Obviously, much has been made about the first professional defeat of Anthony Joshua’s career. And almost as much has been made of the man himself asking “Why do I feel like this?” as he struggled to a seventh round stoppage loss. There is rarely a sole reason for anything at the top level of sport so BBB tries to identify where it all went wrong for AJ.
Andy Ruiz Jr
All of these potential causes are intrinsically linked, however full credit must go to the man in the opposite corner. Ruiz was a huge underdog and even those who knew he was a potential handful, didn’t make themselves heard beforehand. Not particularly loudly anyway. Ruiz came out with a game-plan and, importantly for him, was able to implement it almost from the opening bell. He negated Joshua’s size advantage by pushing him onto the back foot and willingly throwing speedy counters. He patiently set up looping overhand rights with accurate work to the body. His boxing skills and accuracy allowed him to frustrate and break down Joshua to shock the boxing world.
Unfortunately for Ruiz, his boxing acumen is taking a backseat (at least on this side of the pond), as pundits and fans alike question AJ. One longstanding criticism of the former champ is his Adonis like physique. Aesthetically impressive, yet many have consistently questioned the wisdom in carrying so much muscle. Even BBB poked fun at Ruiz’ appearance, but time and time again a boxer’s looks are proven to be absolutely irrelevant. Many more scientific minds than mine will be able to prove the detrimental effects of being too “top heavy” so it is bizarre that AJ has continued to build mass, despite showing a questionably gas-tank in previous victories. It appears as though Joshua can overcome possible stamina issues when he has the opportunity to regroup (Klitschko fight for example) or when the majority of action is at his pace (Parker points win) but Ruiz didn’t afford him either of those luxuries. Which ties seamlessly into…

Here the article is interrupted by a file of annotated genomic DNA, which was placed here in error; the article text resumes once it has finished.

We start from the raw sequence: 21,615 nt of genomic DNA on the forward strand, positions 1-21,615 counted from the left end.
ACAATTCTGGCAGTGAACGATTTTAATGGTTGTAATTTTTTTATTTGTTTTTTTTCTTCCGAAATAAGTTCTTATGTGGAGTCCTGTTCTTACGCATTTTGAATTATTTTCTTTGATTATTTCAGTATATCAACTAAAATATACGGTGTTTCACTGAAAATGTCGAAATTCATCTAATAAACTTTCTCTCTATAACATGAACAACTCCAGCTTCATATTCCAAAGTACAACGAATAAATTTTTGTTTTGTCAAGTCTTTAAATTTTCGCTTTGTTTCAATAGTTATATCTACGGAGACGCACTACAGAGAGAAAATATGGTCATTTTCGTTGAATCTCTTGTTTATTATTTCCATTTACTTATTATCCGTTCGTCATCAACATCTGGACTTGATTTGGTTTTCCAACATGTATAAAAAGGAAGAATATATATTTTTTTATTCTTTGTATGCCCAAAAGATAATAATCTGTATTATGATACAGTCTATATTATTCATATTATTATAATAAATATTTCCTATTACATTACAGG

Rob McCracken implored Joshua to keep things simple and box, using the 1-2. A familiar instruction to anyone who has ever attended a small hall show. As the taller man with a significant reach advantage, AJ could have potentially negated anything Ruiz had by keeping on the end of solid jabs and straight back hands. The problem (Ruiz aside) was that Joshua pawed out his jab and left his chin unprotected. Again, this point links to another as it’s harder to keep shape and technique on point if you’re tiring. That said, AJ really struggled to produce anything of quality and when he did hurt Ruiz, he lost any semblance of composure. Technical skills and boxing brain could be interchangeable here, as he undoubtedly possesses better skills than he showed this weekend. The bigger problem could be his total lack of ideas on how to turn things round. For someone so calm and composed normally, he looked absolutely bereft in the corner at times. Regardless of how good your corner is; at the pinnacle of the sport you have to be able to think for yourself. And as harsh as this sounds, Joshua didn’t look able to do so when battling the tide.
There are countless examples of athletes reaching the top and subsequently losing the hunger and desire that got them there in the first place. More so with fighters who have the added jeopardy of being hit, hard. Conor McGregor appears to be a recent example in combat sports, with many interests away from fighting. Yet there are so many others. Marvin Hagler is credited with the adage about how “It’s hard to get out of bed to go for a run at 5 o’clock in the morning when you’re wearing silk pyjamas.”, which was played out in the Rocky films as well as real life. Generally speaking, a lot of successful boxers have come from very humble beginnings. They HAVE to fight to survive. It’s in their DNA. However, Joshua has long since passed that point of necessity. He has made more money than he may dare have imagined. He could retire tomorrow and live luxuriously for the rest of his days. He did say post fight that he is a “fighter by heart”, which he credited (blamed) for getting into a tear up with Ruiz. That’s all well and good but that fire needs to be burning all year round, for a full training camp at least, not just during heated exchanges on fight night. Whether it still does, only time will tell.
Trouble in Paradise
Footage of an apparently upset Robert Joshua (Anthony’s father) trying to confront Eddie Hearn was always going to spark some speculation. Now, as bad as many people claim Hearn to be, he can’t be blamed for AJ’s poor performance. So what was all that about? Or can Hearn actually take a share of the blame? Rumours have surfaced that AJ may not have been entirely happy with the build up to the fight, for one reason or another, and wanted to pull out. Hearn confirmed that the teams have spoken since and all is good but certain sources claim that there has been no dialogue between the parties at all. BBB has long since speculated that AJ would eventually outgrow Matchroom and fly solo. The whole DAZN and Matchroom USA collaboration seems to have delayed that departure providing AJ the opportunity to showcase his skills in the States. However, if Joshua felt obliged to box abroad against a late notice opponent, rather than wanted to, it could spell disaster for the so-far successful relationship with Matchroom.